Most balance transfer requests go through without any errors or delays. But a human error here or a glitch in the system there could cause a hiccup in the process. So, what can you do? Be vigilant and don’t just assume that your balance transfer will go through as planned. The following best practices can help.
You might need to transfer your debt to your new balance transfer credit card within a specific period of time to qualify for the introductory APR. For example, the window of opportunity might last 60 days from your account opening date. So, aim to make your request early and then monitor the balance transfer process for potential snags.
You won’t know how long it will take for your new card issuer to process your balance transfer and pay your existing credit card debt off (or down). So, keep making at least the minimum payment on your original credit card in the meantime. Doing so can help you avoid potential late fees and derogatory marks on your credit reports.
Payment history affects your FICO Scores more than anything else. Even a single missed payment might lower your credit scores significantly. Late payments may also remain on your credit reports for up to seven years.
Not only can late payments damage your credit, they could take away your introductory APR on a new balance transfer card. So, if you mismanage your new account you could wind up paying a higher APR than you planned, plus the addition of a balance transfer fee.
Unless your new balance transfer card includes a 0% introductory APR for new purchases, additional charges won’t feature the same low rate as your balance transfer offer. This can make it confusing when trying to figure out how much interest you’ll pay. So, you should think hard about whether you really want to make purchases on this card until you pay off your transferred debt.
You should also be careful about making new purchases on the cards you pay off with a balance transfer. If you keep overspending on your original accounts, a balance transfer may lead to bigger debt problems down the road. Use your credit cards responsibly, on the other hand, and you could build better credit over time.
A balance transfer has the potential to improve your credit scores. More specifically, if a balance transfer lowers your credit utilization rate, your credit scores might benefit. Credit utilization, as a reminder, is the percentage of your credit card limits in use (according to your credit reports). Lower utilization rate indicates that you’re a better credit risk.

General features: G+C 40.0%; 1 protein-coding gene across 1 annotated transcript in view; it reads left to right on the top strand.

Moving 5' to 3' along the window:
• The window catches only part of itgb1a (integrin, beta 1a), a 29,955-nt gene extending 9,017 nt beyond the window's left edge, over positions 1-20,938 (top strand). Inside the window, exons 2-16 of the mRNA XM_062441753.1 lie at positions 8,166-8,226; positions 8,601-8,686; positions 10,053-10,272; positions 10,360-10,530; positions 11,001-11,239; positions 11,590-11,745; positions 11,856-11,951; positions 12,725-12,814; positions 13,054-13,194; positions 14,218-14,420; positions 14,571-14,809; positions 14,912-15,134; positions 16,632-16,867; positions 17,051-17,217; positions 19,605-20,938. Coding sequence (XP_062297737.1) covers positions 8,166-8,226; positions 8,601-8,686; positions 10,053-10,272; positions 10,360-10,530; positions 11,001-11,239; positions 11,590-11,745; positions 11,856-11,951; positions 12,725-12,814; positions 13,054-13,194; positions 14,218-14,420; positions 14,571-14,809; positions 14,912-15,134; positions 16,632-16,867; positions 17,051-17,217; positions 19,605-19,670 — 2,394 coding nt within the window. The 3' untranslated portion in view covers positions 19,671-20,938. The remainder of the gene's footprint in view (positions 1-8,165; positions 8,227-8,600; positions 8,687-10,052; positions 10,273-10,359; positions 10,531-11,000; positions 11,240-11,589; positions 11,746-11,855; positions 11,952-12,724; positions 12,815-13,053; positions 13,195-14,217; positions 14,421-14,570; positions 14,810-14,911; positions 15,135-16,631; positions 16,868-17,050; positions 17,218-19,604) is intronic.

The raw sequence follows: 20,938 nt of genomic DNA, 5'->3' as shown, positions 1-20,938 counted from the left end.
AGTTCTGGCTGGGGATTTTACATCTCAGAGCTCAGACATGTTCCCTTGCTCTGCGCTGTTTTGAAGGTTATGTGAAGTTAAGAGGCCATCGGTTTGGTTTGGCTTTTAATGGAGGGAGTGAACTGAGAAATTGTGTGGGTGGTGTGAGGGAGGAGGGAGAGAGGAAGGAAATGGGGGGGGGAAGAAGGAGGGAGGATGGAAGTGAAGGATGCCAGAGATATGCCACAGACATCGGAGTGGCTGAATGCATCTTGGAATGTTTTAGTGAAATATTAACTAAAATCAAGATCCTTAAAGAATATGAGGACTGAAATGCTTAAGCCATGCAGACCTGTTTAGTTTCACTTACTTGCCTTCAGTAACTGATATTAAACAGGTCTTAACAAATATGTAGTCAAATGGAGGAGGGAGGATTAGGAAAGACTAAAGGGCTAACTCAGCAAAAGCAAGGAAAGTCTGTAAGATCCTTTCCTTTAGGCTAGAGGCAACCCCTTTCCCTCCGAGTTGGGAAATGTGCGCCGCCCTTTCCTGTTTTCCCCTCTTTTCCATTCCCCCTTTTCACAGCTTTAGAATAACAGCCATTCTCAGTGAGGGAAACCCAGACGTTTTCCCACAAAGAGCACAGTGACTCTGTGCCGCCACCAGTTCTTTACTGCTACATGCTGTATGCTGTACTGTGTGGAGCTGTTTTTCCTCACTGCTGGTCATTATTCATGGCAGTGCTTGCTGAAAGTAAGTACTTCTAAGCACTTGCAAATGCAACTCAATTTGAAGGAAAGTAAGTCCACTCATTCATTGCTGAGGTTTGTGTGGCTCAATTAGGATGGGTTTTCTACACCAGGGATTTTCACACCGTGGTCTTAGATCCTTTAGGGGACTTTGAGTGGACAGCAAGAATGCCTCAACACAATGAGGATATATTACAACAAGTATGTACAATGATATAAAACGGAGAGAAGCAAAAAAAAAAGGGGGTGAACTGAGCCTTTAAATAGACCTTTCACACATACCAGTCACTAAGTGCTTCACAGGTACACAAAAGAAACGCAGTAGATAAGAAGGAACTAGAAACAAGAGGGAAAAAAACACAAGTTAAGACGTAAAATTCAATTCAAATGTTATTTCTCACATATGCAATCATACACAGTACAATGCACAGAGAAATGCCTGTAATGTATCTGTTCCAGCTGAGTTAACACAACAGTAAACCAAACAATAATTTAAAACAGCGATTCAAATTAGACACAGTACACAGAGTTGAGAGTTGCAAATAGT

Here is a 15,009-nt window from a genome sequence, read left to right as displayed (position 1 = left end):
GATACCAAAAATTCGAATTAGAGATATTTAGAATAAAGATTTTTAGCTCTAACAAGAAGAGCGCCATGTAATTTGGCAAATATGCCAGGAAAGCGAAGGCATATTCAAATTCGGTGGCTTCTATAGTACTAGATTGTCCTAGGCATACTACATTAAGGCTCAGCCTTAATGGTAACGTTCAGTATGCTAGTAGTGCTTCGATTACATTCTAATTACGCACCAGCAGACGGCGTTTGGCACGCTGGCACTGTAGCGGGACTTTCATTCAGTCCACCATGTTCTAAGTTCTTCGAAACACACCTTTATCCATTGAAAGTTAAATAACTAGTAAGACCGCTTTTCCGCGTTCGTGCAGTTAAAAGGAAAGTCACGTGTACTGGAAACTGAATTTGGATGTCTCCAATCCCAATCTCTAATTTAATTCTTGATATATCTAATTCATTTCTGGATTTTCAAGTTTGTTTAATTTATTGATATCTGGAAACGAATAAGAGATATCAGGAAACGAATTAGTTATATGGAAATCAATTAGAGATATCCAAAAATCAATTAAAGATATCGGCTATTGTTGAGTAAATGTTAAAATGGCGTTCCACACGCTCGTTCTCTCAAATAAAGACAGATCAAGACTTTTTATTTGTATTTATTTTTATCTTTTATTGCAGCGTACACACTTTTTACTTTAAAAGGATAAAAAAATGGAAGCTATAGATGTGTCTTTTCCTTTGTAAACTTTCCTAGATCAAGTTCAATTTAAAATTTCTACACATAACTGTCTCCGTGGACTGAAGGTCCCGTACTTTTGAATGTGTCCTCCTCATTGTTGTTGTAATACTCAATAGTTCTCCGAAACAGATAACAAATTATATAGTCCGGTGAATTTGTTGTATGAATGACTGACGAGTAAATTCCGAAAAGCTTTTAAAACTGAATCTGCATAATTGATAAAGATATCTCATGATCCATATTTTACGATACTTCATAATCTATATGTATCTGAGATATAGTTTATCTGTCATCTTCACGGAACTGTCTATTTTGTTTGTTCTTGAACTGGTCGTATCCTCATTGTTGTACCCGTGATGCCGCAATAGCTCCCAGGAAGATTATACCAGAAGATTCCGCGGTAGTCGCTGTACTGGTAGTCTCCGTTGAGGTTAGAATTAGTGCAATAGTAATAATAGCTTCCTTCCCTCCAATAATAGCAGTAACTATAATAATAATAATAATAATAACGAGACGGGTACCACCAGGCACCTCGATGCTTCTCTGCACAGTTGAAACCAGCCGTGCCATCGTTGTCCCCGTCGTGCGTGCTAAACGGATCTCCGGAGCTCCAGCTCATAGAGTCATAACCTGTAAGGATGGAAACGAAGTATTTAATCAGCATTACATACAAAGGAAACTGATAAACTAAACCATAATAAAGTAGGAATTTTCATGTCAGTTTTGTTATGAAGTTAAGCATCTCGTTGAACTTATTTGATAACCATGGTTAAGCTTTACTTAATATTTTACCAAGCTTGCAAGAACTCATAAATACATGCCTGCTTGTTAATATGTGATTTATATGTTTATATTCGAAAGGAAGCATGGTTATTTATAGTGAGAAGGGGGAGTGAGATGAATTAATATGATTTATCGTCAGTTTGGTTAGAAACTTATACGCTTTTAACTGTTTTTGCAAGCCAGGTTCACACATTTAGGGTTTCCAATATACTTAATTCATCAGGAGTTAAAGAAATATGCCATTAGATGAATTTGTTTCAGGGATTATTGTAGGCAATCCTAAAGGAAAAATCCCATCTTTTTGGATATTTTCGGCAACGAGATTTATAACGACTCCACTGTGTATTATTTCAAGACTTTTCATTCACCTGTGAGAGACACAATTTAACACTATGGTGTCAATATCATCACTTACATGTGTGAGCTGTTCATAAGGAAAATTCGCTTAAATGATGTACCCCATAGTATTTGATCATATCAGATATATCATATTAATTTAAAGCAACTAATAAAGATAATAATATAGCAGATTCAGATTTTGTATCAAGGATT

If you transfer a balance to a card with a 0% rate, you’ll accrue no interest — your balance would be lower than if you did accrue interest, and this would be better for your utilization.
It is possible during the balance transfer process, however, for one or more of your credit reports to temporarily show a balance on both the old and the new card. If this happens, your overall credit utilization ratio might increase and your credit scores could decline. But this effect should be temporary, if it happens at all. Your next credit reports should show that the balance of the old card is zero (or paid down, if the balance transfer amount was not enough to cover the entire debt).
Before you apply for a new balance transfer credit card, take some time to compare available offers. When you know what’s available, you can select the card that serves your needs best.
As you compare the terms and conditions of different balance transfer offers, pay close attention to the following:
A balance transfer can potentially help you pay down debt and avoid expensive interest fees. A well-managed balance transfer might even help you improve your credit scores as a bonus.
If you’re using a balance transfer to lower your debt, consider not using the card for new purchases. You’ll want to avoid charging more than you can afford to pay in full each month on your other credit cards too. Otherwise, your credit rating and your bank account may suffer.
Remember that balance transfers can take anywhere from a few days to several weeks to process. So, keep making payments on your original card until you confirm your account balance is zero.
Finally, when the economy tightens, balance transfer opportunities may tighten as well. Making sure your credit reports are error-free and in good shape before you apply for your chosen credit card offer may improve your approval odds.
Michelle Black is a leading credit expert, author, writer, and speaker with over a decade and a half of experience in the credit industry. She is an expert in credit reporting, credit scoring, financing (mortgages, credit cards, loans), debt eradication, budgeting, saving, and identity theft. She is featured monthly at credit seminars, podcasts, and in print. You can connect with Michelle on Twitter (@MichelleLBlack) and Instagram (@CreditWriter).